Doctors at University of New Mexico Hospital say Tran, a recent immigrant from Vietnam, is paralyzed and will likely die a "slow, painful death," the complaint says.

His condition had been so grave that Albuquerque police had initially charged Seeley with vehicular homicide.

For now, though, Tran will live. He is listed in serious condition, a hospital spokeswoman said.

Seeley will live, too, whether she wants to or not. She is charged with great bodily harm by vehicle and remains in the Metropolitan Detention Center in lieu of $100,000 cash-only bail.

She had walked away from her SUV, crumpled into the front of a house. Police say they found her curled on a front lawn, rocking and muttering, "I didn't want to hurt anyone."

Less than a mile from where she sat was the place that on a cold February day in 2002 she had been hurt, too.

She had testified at her federal lawsuit trial that Chase, an Albuquerque police officer for four years, had parked his squad car behind a Bennigan's at Louisiana Boulevard and America's Parkway Northeast and raped her in the back seat.

When it was over, he threw her and her purse to the ground "like trash" and drove away, she testified.

Chase had been one of two officers called to her apartment to investigate a call of domestic violence with her girlfriend.

Chase had offered to drive her to a friend's house so that the two women could separate and cool off when he veered off to the Bennigan's instead.

Seeley's lawsuit was one of six against Chase. All told, the city has paid out nearly $3 million in those cases.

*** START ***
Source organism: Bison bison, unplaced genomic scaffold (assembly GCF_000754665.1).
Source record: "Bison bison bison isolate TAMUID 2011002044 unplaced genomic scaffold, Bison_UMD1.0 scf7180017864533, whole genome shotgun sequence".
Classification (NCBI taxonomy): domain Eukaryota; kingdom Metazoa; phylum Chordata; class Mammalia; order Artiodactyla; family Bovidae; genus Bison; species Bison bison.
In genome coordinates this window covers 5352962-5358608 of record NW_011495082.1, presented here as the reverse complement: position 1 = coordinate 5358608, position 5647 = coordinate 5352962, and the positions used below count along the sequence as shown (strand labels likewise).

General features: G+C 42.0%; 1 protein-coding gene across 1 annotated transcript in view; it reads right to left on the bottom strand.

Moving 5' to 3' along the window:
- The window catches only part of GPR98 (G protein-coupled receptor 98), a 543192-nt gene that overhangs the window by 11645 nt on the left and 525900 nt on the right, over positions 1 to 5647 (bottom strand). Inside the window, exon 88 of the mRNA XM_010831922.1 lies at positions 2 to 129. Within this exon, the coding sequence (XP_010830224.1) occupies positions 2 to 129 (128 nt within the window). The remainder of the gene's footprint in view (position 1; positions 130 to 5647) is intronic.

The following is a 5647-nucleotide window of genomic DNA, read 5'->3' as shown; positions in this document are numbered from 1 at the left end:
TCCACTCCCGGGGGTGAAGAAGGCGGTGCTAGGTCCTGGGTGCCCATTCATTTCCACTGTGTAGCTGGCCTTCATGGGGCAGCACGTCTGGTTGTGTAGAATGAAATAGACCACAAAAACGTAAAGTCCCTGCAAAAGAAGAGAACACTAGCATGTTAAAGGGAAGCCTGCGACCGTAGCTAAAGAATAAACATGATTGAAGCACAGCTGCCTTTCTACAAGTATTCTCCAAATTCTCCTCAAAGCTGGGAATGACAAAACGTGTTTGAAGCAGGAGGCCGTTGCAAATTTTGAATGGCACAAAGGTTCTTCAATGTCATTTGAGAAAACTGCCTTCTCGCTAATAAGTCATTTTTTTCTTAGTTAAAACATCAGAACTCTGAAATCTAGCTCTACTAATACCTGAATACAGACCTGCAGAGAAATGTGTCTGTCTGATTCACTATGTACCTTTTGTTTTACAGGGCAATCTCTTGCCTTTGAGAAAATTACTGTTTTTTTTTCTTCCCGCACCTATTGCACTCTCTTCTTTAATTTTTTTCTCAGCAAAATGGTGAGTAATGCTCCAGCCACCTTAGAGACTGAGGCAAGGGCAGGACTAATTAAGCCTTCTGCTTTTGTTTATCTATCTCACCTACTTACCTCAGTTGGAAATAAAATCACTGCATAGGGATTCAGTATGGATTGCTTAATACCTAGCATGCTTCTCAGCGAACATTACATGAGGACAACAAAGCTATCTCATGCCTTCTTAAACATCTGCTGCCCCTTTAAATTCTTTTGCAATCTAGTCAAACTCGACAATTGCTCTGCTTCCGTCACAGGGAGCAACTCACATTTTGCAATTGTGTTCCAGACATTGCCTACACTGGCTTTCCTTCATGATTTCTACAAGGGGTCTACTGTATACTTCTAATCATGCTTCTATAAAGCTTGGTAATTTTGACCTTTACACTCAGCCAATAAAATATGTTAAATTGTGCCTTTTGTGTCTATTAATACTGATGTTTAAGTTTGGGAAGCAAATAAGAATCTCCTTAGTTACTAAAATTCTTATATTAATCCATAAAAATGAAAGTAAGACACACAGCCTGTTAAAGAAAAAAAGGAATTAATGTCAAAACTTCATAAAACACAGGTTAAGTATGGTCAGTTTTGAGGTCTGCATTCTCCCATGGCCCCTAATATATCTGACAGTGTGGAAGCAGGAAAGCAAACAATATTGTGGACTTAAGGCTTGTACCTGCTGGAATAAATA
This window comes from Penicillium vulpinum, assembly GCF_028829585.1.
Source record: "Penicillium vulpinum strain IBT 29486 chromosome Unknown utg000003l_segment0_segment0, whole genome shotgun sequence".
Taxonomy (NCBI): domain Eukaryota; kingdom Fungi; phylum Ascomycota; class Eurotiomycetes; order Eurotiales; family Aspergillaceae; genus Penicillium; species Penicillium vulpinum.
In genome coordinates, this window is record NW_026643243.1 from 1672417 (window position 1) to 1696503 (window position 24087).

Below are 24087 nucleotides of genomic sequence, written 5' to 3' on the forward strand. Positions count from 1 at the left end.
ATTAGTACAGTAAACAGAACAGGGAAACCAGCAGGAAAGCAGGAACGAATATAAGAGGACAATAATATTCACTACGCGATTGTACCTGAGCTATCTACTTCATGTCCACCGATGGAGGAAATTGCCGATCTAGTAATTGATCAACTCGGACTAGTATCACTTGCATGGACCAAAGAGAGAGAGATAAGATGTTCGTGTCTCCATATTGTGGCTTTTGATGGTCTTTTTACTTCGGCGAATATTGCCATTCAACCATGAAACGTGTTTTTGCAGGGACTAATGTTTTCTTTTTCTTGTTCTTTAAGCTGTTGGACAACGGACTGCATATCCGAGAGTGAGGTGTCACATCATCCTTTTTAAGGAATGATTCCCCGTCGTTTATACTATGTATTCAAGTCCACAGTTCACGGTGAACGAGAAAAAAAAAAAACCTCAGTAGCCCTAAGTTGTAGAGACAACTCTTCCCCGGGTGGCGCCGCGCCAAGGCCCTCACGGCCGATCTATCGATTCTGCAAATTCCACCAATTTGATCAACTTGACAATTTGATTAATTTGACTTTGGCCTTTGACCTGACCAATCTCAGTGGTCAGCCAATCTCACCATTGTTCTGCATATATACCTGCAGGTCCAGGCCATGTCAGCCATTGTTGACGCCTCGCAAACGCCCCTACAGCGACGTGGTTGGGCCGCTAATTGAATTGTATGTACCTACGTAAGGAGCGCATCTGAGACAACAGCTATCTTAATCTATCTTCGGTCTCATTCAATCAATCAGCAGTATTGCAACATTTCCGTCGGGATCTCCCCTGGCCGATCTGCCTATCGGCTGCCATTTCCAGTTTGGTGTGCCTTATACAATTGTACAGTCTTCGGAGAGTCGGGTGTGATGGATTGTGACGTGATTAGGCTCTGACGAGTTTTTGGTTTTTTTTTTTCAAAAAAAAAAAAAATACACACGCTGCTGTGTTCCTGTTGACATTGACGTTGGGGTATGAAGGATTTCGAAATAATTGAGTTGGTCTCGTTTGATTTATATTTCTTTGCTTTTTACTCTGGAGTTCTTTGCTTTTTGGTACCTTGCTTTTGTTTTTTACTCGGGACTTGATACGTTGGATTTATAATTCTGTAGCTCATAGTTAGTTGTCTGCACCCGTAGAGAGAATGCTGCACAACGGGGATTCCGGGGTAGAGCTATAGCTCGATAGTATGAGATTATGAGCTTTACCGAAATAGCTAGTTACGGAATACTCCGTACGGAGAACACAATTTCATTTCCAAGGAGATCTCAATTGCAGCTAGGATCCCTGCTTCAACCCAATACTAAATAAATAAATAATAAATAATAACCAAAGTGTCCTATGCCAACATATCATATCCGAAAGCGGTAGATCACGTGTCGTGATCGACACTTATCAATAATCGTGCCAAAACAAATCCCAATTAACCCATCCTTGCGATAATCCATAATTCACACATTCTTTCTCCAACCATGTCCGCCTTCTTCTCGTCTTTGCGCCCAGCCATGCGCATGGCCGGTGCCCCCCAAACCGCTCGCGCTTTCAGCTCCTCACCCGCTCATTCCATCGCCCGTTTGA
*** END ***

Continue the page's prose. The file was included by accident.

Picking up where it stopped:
Chase is serving a 15-year prison sentence after pleading no contest to 10 criminal charges involving attacks on seven victims, including Seeley, between 2001 and 2003.

If she is convicted, Seeley could be serving prison time as well. Certainly then her mental state will be brought out again in court.

During Chase's trial two years ago, psychologist Elaine Levine testified that Seeley had diagnoses of long-term depression, anxiety, alcohol and drug dependence and post-traumatic stress disorder.

Seeley, Levine said, was born of a mother strung out on heroin and into a life where nothing and no one could be counted on. She was sexually molested by a grandfather, Levine said. She gave birth to her first child when she was a child herself; by age 18, she was a mother of two.

Seeley married the second child's father, who abandoned her with three children when she was 21, Levine said. She began using cocaine and crack cocaine, especially after the death of her youngest son, killed, ironically, in a car crash.

"She has really suffered her whole life," Levine said.

The psychologist had advised the court that Seeley would need intensive long-term psychotherapy to help her "peel back layer after layer of trauma."